AMES, Iowa – Economist Tyler Cowen will discuss the future of artificial intelligence next week at Iowa State University when he presents the 2023 I.W. Arthur Memorial Lecture.
Cowen will discuss the benefits and dangers of artificial intelligence during his appearance, exploring his belief that those who are worried about artificial intelligence destroying humankind need to make a more convincing case for their concerns. Cowen thinks that those worried about AI are too willing to limit freedoms and empower government to reduce the uncertainty and risk.
The lecture takes place at 6 p.m. on Thursday, Sept. 7, in the Memorial Union Great Hall. The event is free and open to the public and does not require a ticket.
Cowen is a professor of Economics at George Mason University and at the Center for the Study of Public Choice. He is also the director of the Mercatus Center, which does research to advance the knowledge about how markets solve problems. Dr. Cowen writes for the blog Marginal Revolution. His latest book, “Talent,” was published in 2022.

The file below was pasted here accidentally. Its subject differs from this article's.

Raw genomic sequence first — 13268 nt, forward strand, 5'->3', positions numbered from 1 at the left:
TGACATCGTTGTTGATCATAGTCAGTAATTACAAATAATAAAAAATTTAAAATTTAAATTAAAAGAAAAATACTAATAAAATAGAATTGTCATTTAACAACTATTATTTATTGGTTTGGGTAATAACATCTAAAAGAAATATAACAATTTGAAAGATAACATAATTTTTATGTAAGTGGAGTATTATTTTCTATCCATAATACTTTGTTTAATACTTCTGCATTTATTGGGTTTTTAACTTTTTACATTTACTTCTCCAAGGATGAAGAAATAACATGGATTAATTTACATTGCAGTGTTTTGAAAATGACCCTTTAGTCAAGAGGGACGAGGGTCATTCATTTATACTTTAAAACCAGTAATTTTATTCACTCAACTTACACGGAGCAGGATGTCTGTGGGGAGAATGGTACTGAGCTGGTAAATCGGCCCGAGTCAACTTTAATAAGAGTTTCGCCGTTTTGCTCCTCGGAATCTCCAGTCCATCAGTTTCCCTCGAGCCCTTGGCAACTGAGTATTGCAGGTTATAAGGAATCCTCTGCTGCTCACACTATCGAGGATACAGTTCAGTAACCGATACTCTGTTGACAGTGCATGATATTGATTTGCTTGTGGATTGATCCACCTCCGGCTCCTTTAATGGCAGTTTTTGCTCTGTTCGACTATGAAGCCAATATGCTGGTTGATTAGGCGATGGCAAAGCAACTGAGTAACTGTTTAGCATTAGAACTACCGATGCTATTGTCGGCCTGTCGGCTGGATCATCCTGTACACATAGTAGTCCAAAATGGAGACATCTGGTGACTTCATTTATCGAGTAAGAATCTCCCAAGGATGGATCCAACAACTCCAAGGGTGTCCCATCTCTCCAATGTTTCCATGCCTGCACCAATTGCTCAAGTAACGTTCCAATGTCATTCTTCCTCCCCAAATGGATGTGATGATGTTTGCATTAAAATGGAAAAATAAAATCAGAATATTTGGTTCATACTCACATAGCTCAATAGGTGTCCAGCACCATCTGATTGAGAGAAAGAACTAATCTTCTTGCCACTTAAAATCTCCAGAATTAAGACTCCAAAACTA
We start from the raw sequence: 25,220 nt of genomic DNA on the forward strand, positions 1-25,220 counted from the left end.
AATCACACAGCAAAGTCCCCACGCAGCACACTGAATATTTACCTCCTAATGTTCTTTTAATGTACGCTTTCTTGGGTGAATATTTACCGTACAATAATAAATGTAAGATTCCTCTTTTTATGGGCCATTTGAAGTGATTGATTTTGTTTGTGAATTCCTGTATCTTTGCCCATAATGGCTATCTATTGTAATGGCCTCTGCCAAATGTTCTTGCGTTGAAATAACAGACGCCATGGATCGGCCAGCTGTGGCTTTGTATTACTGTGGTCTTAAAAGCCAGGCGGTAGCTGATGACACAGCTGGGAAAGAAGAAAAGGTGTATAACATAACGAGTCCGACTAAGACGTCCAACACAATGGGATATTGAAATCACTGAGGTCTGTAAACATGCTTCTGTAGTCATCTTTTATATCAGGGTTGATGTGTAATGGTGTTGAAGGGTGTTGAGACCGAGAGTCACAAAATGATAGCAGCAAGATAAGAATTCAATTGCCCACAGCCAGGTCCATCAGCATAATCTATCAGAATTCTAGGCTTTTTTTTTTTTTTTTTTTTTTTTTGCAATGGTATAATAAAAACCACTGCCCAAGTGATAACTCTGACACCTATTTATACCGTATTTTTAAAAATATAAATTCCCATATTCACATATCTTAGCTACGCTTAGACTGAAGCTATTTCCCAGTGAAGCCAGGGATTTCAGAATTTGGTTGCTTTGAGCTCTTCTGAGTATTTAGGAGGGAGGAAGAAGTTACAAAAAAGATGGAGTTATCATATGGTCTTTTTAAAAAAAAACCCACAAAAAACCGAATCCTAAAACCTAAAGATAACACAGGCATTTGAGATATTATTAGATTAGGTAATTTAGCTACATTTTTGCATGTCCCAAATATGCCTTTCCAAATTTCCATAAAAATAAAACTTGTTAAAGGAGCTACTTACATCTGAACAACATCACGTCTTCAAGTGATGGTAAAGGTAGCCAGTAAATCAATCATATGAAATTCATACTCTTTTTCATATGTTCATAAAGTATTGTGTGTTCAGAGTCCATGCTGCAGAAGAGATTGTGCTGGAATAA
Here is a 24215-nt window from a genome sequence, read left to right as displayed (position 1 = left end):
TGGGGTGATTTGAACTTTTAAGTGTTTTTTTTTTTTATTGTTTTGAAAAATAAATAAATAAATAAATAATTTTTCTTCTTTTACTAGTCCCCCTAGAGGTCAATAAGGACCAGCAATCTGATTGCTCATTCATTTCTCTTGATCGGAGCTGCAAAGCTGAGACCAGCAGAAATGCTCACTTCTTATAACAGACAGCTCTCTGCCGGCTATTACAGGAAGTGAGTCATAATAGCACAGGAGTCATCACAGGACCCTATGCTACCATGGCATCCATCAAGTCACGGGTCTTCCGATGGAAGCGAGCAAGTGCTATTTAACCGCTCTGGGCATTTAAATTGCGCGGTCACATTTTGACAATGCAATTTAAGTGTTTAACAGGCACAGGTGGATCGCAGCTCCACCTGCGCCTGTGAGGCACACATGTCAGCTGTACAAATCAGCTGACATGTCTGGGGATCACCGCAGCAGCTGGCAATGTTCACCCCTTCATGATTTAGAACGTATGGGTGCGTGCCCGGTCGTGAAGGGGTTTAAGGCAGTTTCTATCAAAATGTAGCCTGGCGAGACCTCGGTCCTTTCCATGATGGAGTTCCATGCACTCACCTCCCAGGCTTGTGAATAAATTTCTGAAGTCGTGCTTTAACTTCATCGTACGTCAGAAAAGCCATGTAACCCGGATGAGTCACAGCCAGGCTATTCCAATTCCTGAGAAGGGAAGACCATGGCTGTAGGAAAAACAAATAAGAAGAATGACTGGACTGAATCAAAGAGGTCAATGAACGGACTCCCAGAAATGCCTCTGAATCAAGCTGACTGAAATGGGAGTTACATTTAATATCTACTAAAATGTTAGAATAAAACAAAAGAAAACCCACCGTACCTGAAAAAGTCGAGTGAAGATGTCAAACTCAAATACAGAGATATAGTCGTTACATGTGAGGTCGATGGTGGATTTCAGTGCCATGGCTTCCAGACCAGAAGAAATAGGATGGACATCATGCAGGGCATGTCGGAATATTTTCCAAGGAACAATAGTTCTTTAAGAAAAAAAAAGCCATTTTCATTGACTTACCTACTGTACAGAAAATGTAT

About I.W. Arthur
The lecture is named in honor of Ira W. “Duke” Arthur, who was born in Iowa in 1893. Arthur graduated from Ames High School in 1912 as president of his senior class. He then attended Iowa State College where he studied animal husbandry. After graduating in 1916, he briefly taught animal husbandry at the University of Georgia. However, when war broke out he became a World War I flier with the United States Air Corps. After the war, he returned to Ames where he completed a Master’s Degree in Agricultural Economics in 1927. He continued his study of economics, first at the University of Chicago and then at the University of Minnesota, where he earned a doctorate in 1939.
I.W. Arthur joined the Iowa State Economics Department in 1936 and became a full professor in 1959. His duties were divided between extension and teaching. His extension research and activities included contributions in the areas of farm leases, land tenure, social security, partnership agreements, pork and beef marketing and rural human capital.
Arthur’s greatest contributions, however, were in undergraduate teaching. His students admired him both for his kind, compassionate nature and for his straightforward, no-nonsense approach to economic problems. The ISU Department of Economics is proud to dedicate this seminar to the memory of I.W. Arthur and to the academic spirit that he strived to enhance.
This lecture is sponsored by the ISU Economic Department and the Committee on Lectures, which is funded by Student Government.